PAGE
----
In 2015, Kabarebe was arrested in London under a Spanish indictment for war crimes committed between 1990 and 2002 in Rwanda, including the murder of two Quebec priests.
The Rwandan government’s domestic repression, international assassinations and violence in the Congo are well documented. Yet I couldn’t find any criticism of Kagame by the Trudeau government. Instead, Ottawa provides about $25 million annually in assistance to Rwanda.
Question: When performing a Google web search for keywords “Rwanda Canada” how many articles come up which contain any element of the above text?
Answer: Zero–all articles which pop up from Canadian media sources are 100% devoid of any of this information.
Why is it that CBC and the rest consistently eschew all negative commentary regarding despotic African nations such as Rwanda, Somalia, Nigeria and dozens more? And not only to they bury this type of information– Trudeau’s media propagandists also bury every semblance of African and Islamic persecution of Christians.
So who do CBC work for? Seems pretty obvious to CAP–the very same forces Justin Trudeau is working for–worldwide geo-political Islam. Despotic nations be damned– Justin Trudeau wants his U.N. Security Council seat, and there is nothing on earth that will stop his obsessive behaviour.
Somalia, Nigeria, Ethiopia, Afghanistan, Sudan, Iraq--every one of these nations persecute Christians on a mass scale. Not one Liberal MP has ever spoken up against the mass murder–so extreme that even the government of former U.S. president Barak Obama labelled the murders an “act of genocide.”
But not Justin Trudeau. As it happened regarding this gruesome topic, Trudeau did brand one historical event an act of genocide–Anglophone Canada’s treatment of Aboriginal Canadians.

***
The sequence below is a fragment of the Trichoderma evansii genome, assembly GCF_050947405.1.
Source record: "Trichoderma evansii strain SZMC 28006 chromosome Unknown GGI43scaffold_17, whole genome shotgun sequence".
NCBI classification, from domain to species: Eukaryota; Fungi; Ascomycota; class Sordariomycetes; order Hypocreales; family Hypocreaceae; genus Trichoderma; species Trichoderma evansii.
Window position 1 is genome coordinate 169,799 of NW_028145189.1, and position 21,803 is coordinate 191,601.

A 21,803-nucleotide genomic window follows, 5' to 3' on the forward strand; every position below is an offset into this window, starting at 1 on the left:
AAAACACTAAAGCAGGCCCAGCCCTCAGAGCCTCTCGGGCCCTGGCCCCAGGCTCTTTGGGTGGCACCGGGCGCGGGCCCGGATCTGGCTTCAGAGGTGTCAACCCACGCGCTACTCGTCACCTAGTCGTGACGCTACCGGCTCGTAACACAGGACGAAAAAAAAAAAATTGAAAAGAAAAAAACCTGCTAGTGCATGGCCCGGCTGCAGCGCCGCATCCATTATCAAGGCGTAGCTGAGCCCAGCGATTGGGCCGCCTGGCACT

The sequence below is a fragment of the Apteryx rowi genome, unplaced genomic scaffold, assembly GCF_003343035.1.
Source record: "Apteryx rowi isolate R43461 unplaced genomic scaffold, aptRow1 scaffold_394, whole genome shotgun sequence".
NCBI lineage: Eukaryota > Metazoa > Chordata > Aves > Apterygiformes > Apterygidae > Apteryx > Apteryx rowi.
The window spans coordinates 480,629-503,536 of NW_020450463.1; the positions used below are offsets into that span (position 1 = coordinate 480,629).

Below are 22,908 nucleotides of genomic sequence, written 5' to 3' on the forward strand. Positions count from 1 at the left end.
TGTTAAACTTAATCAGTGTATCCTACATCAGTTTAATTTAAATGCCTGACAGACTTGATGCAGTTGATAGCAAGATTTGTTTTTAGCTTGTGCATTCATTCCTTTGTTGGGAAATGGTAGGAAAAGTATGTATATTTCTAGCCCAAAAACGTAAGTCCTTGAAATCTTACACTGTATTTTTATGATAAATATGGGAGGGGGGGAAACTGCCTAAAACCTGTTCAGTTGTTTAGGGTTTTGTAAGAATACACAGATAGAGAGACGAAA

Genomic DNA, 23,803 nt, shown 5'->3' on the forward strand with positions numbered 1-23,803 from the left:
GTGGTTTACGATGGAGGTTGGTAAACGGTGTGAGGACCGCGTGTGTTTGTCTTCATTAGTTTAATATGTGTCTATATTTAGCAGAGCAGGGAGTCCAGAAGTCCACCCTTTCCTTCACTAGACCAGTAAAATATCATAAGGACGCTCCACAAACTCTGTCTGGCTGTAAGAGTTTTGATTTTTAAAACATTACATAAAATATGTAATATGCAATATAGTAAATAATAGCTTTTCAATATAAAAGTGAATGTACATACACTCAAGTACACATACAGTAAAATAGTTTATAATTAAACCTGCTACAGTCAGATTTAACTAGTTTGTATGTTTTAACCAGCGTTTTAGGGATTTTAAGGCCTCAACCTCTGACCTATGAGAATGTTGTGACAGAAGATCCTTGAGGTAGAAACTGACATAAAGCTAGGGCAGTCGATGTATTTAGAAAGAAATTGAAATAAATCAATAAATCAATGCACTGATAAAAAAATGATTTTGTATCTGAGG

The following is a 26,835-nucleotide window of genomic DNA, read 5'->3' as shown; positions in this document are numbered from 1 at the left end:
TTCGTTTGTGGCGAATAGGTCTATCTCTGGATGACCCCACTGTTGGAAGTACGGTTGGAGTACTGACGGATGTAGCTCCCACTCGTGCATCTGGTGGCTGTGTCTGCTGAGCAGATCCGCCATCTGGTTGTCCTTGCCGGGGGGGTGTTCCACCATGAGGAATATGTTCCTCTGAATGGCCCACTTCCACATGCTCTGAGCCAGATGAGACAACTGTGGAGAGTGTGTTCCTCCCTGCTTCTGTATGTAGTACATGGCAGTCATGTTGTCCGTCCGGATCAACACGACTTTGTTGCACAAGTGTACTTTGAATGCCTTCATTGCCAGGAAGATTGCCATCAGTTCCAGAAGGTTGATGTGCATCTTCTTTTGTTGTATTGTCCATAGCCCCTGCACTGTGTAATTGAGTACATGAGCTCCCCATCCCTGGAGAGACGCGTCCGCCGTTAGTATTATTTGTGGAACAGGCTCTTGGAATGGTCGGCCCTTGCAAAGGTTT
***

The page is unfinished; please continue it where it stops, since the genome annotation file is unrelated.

Guess what, fellow patriots– it wasn’t Nigeria engaging in genocide.– it was Old Stock Canada. How typical of Canada’s first “anti-Canadian” prime minister. Even his father Pierre Trudeau didn’t harbour Justin’s degree of hatred toward the nation he was elected to lead.
“After amending the constitution to be able to run indefinitely Paul Kagame won 98.63 per cent of votes in Rwanda’s August 2017 presidential election. In response, Canada’s High Commissioner Sara Hradecky tweeted, “congratulations to Rwandans for voting in peaceful presidential election” and “Canada congratulates Paul Kagame on his inauguration today as President of Rwanda.”
“If garnering 99 per cent of the vote wasn’t a clue that Kagame is a dictator, the High Commissioner could have taken a look at Canada’s ‘paper of record,’ whose Africa bureau chief had recently shined a critical light on Rwanda. At the start of 2016 the Globe and Mail reported on two new books describing the totalitarian nature of the regime.”
Aha! Perhaps there is a clue to Justin’s madness in this quotation. The Rwandan President won 99% of the popular vote–the exact goal of Justin Trudeau within the spectrum of Canadian federal politics.
Perhaps he was looking to the despot for private lessons on how to trans-ition a nation into an oppressive dictatorship. Based upon Justin’s atypical, unprecedented dedication to all-things-Third World, no sensible Canadian should dismiss this notion.
Perhaps it isn’t merely that PM Trudeau wants to assist despots and dictators of the Third World–he is actually working to add Canada to this illustrious list of oppressive dictatorships.
— BRAD SALZBERG